We live in world where overconsumption is the norm.
We over consume things to keep up with the Jones and Smiths. We over consume food at all you can eat smorgasbord buffets and 24 hour drive thrus. We over consume information from a variety of sources.
Today, we have factory farms that churn out junk food. We have factory farms that churn out junk gadgets and stuff. We have content farms that churn out junk information. We have conference committee content farms and call for speaker presentations that churn our junk presentations. The junk just keeps on coming.
Unhealthy Information Consumption Diets
Information overconsumption is a serious challenge for many in the United States. In a democratic society where freedom of speech is touted, we can never regulate information like we regulate air, food and water. Yet information is just as critical to our survival as the other three things we consume.
If unhealthy eating habits create poor health, doesn’t it make sense that unhealthy information habits create poor knowledge and wisdom? For many of us who sit in front of computers all day, we are likely to spend up to 11 hours per day consuming data, statistics and information. That’s a lot of information.
Transition to the average annual conference and you’ll see attendees who spend eight to 12 hours consuming information. We try to cram as much information as possible into our schedules. That’s why our conferences need a healthier information diet.
The Conference Committee-Content Farm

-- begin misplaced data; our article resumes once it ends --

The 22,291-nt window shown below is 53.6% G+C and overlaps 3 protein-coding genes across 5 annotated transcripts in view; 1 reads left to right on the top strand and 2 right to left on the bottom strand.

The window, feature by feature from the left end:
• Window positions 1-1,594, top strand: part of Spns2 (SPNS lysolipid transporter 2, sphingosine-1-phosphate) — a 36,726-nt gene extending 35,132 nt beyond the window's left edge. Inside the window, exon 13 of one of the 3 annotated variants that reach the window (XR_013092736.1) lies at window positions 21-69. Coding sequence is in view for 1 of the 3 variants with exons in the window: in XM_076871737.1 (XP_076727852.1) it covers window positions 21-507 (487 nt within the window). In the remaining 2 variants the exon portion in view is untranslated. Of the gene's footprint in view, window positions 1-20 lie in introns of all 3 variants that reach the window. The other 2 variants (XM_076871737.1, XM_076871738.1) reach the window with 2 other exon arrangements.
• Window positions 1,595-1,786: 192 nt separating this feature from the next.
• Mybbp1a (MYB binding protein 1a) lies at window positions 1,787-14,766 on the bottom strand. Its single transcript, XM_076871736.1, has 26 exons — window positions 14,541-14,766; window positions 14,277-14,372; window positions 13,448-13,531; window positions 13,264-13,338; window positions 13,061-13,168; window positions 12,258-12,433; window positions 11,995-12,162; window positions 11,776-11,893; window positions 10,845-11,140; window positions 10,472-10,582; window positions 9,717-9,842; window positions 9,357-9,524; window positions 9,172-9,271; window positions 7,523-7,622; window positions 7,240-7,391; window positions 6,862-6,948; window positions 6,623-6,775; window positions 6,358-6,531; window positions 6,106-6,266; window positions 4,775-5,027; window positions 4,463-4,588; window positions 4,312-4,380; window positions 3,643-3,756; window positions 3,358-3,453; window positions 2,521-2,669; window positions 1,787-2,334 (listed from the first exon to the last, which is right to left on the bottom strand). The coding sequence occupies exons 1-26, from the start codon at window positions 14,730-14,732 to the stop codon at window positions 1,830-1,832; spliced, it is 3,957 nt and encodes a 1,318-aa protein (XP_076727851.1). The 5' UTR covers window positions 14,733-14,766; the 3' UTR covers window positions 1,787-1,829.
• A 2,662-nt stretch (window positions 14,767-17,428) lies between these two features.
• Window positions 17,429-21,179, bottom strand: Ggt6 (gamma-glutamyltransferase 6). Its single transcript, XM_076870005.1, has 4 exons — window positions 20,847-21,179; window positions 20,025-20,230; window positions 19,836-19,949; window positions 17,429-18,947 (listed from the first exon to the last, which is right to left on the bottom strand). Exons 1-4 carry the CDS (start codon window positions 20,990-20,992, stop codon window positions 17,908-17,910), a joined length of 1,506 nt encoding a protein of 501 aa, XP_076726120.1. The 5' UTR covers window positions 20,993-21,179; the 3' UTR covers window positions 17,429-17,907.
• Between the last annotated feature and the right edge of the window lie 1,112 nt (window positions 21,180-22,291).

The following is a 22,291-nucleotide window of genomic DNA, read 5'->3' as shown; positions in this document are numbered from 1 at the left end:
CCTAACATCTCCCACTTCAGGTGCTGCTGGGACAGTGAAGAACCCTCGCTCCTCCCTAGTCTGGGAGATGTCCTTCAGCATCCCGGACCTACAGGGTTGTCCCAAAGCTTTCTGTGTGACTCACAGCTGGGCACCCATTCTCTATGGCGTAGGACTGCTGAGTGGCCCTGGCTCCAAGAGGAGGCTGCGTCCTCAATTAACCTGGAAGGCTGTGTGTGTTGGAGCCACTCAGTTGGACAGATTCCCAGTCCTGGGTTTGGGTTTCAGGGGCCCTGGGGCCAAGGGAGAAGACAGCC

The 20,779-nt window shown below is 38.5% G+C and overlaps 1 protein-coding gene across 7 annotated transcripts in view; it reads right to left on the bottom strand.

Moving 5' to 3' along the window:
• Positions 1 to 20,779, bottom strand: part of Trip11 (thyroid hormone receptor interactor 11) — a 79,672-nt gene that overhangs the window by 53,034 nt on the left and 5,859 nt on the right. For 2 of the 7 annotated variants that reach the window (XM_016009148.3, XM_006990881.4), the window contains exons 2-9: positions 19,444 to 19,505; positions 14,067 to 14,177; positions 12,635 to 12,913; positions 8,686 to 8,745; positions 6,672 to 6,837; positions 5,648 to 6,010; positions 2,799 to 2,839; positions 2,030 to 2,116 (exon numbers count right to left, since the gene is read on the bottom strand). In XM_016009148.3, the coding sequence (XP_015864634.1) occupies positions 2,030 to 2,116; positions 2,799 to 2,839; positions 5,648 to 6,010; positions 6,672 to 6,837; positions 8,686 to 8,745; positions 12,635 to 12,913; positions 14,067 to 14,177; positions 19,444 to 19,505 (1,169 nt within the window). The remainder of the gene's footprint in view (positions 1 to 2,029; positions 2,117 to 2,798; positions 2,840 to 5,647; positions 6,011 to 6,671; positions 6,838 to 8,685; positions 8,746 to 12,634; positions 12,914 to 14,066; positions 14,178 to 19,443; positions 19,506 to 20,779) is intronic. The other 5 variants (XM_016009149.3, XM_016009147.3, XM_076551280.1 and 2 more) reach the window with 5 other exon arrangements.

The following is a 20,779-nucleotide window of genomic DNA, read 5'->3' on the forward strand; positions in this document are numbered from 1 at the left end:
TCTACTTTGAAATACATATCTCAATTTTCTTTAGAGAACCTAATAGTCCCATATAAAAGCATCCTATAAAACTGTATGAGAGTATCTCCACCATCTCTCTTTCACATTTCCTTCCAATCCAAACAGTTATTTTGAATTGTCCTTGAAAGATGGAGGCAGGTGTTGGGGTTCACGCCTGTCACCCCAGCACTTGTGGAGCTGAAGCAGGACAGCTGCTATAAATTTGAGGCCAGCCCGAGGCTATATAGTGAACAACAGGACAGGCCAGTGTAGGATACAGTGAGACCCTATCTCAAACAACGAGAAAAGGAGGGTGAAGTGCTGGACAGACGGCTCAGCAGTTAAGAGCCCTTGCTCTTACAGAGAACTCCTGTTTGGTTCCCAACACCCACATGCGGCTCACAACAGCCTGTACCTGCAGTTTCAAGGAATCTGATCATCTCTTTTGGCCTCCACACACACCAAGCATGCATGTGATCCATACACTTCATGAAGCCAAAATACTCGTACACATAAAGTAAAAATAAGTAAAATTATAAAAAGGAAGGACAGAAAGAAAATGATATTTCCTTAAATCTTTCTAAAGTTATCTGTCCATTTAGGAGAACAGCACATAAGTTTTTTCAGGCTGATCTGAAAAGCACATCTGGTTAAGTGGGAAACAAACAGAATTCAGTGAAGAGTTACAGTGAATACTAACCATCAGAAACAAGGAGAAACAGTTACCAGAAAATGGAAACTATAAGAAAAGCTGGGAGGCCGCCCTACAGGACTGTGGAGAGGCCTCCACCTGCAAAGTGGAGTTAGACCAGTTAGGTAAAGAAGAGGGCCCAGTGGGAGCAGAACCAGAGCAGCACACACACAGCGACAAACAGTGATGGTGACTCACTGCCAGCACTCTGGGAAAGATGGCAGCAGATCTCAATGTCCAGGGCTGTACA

So much of our conference content comes from committee-processed content farms. A member of the conference committee knows of someone who knows someone who can speak about a specific topic. It’s not about who has the best content or the right content to meet the paying attendees’ needs. It’s about who the conference committee knows.
Too often our conference content is nothing more than junk information. Conference organizers request and accept speaker proposals for the conference content and programming. It’s usually the only way we know how to secure content and speakers. And this call for speaker presentations is normally nothing more than a way to farm content and speakers fast.
We’ve got to do it differently. We need to secure content and speakers that meet our paying attendees’ pain points. And we need to make sure that the content and experience they provide is grounded in science.
Not Consuming Less, Consuming Right
An information diet is not about consuming less. It’s about consuming right. And for conference organizers it’s about offering the right content coupled with the right learning experience so that our attendees can have a healthy mental mind.
We’ve got to help our conference attendees consume and internalize deliberately. We’ve got to challenge them to take in the right information more than over consumption.
We’ve got to help our attendees with strategic allocation of attention. Strategic allocation of attention is not willpower. It is the ability to control our behavior and reduce the amount of incoming distractions. We have to help our attendees detach and distract themselves from all other things because the experience coming their way is worth their focus and attention. We have to help them isolate themselves and practice being in the zone because the content and experience at hand is transformational.
It starts with conference organizers providing a healthy information, content, education diet at the conference! It starts with providing more than content delivery. It starts with providing a learning opportunity and experience. Until then, we are still just churning out junk conference content.
Want more information about healthy information diets? Read Clay A. Johnson’s The Information Diet: A Case For Conscious Consumption.
How can we help our conference attendees adopt strategic allocation of attention? What are some practical ways we can create healthy conference content and experience diets?